Retinal migraine (a.k.a. ocular migraine and optical migraine) differs from a typical migraine with aura in that you only have visual disturbances in one eye. Because they cause visual issues, they’re sometimes called “ocular migraines” or “optical migraines.”

3. Menstrual Migraine

Most commonly experienced symptoms: this type of migraines coincides with your period

Typically lasting : 4-72 hours

Menstrual migraines, are pretty much what they sound like—migraines in women triggered by hormonal changes. They’re listed in the official International Classification of Headache Disorders-3, which notes that menstrual migraines can happen with aura or without, and usually strike just before or at the beginning of your period. If you get migraines during this time in two out of three periods, they might be menstrual migraines.

They affect about 7-19% of women. That said, most women who get menstrual migraines also have migraines at other times, too. According to the US Office on Women’s Health, menstrual migraines might be triggered by the quick drop in the hormones estrogen and progesterone that happens before your period starts.

A frustrating but good-to-know fact from the Journal of Headache and Pain is that menstrual migraines tend to last longer than your average non-menstrual migraines, and might be more painful.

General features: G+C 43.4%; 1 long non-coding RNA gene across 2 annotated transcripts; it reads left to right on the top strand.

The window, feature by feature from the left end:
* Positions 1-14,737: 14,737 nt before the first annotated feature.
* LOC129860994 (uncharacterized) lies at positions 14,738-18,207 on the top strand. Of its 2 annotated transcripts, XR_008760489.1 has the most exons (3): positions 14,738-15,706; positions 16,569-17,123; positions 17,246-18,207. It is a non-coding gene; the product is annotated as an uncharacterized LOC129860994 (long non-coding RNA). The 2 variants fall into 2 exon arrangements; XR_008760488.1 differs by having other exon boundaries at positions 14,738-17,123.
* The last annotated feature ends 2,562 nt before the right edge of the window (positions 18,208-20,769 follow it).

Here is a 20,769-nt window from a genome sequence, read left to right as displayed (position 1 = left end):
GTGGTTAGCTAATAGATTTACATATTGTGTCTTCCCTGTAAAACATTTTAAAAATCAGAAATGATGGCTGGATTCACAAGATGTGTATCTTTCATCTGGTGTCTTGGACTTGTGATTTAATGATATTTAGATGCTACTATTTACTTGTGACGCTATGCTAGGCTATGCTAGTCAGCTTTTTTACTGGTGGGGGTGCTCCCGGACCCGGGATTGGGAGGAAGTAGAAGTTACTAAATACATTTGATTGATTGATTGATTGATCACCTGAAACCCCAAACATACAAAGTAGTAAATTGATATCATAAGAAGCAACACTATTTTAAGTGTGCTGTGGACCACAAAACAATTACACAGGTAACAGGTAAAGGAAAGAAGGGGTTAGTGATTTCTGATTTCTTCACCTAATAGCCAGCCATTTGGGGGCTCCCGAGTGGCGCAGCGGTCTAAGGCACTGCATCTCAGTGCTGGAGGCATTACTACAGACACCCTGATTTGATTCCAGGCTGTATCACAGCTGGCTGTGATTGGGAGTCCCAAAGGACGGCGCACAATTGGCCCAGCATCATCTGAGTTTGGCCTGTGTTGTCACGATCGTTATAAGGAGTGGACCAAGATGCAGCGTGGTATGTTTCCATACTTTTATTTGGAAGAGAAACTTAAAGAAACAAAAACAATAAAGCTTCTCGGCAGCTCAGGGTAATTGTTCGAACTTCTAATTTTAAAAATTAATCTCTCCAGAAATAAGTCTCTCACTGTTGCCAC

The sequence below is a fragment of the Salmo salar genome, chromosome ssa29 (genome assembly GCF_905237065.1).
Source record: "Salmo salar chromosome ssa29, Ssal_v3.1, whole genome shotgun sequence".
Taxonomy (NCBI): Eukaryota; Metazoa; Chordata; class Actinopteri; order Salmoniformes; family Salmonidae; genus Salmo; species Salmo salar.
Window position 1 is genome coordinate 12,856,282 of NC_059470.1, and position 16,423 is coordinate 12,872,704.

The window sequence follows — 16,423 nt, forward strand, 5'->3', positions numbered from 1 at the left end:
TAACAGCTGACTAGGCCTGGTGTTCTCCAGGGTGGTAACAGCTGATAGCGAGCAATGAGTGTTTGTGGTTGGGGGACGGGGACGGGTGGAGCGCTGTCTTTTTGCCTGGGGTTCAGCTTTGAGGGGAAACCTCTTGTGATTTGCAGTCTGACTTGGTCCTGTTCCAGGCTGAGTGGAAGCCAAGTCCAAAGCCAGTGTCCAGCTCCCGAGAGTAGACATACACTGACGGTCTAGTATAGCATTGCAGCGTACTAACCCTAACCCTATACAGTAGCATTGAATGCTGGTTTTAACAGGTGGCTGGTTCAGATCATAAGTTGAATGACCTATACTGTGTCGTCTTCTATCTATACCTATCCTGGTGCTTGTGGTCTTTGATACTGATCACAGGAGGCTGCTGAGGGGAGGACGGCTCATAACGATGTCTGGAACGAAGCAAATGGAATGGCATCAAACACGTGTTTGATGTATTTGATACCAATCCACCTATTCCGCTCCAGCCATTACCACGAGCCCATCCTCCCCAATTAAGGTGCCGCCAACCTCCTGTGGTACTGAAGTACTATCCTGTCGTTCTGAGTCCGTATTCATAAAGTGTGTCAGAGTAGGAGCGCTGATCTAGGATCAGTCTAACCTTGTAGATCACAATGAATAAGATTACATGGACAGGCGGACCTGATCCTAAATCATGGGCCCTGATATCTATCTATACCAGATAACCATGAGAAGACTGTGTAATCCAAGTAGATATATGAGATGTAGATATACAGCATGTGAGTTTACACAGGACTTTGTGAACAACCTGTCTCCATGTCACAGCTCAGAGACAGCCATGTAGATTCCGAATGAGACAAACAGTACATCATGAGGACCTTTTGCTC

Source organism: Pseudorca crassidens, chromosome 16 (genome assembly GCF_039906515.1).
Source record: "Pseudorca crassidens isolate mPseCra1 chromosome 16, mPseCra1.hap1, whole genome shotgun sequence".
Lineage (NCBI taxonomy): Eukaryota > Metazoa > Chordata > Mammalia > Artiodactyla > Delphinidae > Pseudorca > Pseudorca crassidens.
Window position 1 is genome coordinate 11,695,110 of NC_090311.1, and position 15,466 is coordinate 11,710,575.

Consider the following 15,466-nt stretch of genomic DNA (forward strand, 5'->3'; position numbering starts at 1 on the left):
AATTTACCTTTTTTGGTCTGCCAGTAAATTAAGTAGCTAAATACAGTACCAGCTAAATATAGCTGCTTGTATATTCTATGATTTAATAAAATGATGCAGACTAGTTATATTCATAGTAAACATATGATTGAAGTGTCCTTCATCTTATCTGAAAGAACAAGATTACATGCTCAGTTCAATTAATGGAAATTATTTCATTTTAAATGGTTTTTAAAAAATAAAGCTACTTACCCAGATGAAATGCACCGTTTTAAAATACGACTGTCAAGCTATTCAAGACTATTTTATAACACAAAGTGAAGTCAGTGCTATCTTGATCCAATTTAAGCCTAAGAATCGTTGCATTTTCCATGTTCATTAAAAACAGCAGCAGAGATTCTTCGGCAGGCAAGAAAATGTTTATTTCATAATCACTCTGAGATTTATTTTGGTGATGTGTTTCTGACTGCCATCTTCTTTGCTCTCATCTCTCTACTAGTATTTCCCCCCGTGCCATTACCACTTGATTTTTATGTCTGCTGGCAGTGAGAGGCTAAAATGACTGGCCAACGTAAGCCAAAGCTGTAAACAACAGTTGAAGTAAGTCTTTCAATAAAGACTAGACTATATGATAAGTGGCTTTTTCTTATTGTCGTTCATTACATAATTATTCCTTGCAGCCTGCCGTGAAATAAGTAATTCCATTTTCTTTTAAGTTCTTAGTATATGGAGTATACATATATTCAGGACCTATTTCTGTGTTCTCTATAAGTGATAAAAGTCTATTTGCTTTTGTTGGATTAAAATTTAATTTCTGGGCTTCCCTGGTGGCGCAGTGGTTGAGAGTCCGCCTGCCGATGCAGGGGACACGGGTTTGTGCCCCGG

4. Vestibular migraine

Commonly reported symptoms: vertigo, dizziness, and trouble with balance

Duration: few seconds to a few days

Vestibular migraines are surprisingly common, reports Cephalalgia, affecting 30-50% of migraine sufferers. To get more specific, vestibular migraines can give you sudden bouts of vertigo, where you either feel like you’re moving when you’re not, or see the world spinning, according to International Classification of Headache Disorders.

Sometimes this happens when you move your head, or when you see something particularly stimulating. Interestingly, as is listed as International Classification of Headache Disorders-3. The vertigo attacks might not always occur right before a headache sets in, like aura symptoms. In fact, Cephalalgia notes that they might last for just a few seconds or even for a few days.

5. Migraine without headache